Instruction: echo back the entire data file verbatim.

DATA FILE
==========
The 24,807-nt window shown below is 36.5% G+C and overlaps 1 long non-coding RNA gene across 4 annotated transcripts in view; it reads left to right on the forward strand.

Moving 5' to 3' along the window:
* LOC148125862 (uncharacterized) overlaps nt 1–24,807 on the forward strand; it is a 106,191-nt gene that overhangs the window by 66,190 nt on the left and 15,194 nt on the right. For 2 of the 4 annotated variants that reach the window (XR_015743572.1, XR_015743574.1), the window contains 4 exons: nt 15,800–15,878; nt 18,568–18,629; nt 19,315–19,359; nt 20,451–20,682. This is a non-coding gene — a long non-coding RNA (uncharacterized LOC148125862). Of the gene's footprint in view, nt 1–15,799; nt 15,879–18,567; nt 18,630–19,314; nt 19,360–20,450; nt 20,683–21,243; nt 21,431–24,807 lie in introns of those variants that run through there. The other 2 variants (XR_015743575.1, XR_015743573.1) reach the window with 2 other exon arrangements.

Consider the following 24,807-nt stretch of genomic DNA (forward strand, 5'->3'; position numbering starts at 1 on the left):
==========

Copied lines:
The 24,807-nt window shown below is 36.5% G+C and overlaps 1 long non-coding RNA gene across 4 annotated transcripts in view; it reads left to right on the forward strand.

Moving 5' to 3' along the window:
* LOC148125862 (uncharacterized) overlaps nt 1–24,807 on the forward strand; it is a 106,191-nt gene that overhangs the window by 66,190 nt on the left and 15,194 nt on the right. For 2 of the 4 annotated variants that reach the window (XR_015743572.1, XR_015743574.1), the window contains 4 exons: nt 15,800–15,878; nt 18,568–18,629; nt 19,315–19,359; nt 20,451–20,682. This is a non-coding gene — a long non-coding RNA (uncharacterized LOC148125862). Of the gene's footprint in view, nt 1–15,799; nt 15,879–18,567; nt 18,630–19,314; nt 19,360–20,450; nt 20,683–21,243; nt 21,431–24,807 lie in introns of those variants that run through there. The other 2 variants (XR_015743575.1, XR_015743573.1) reach the window with 2 other exon arrangements.

Consider the following 24,807-nt stretch of genomic DNA (forward strand, 5'->3'; position numbering starts at 1 on the left):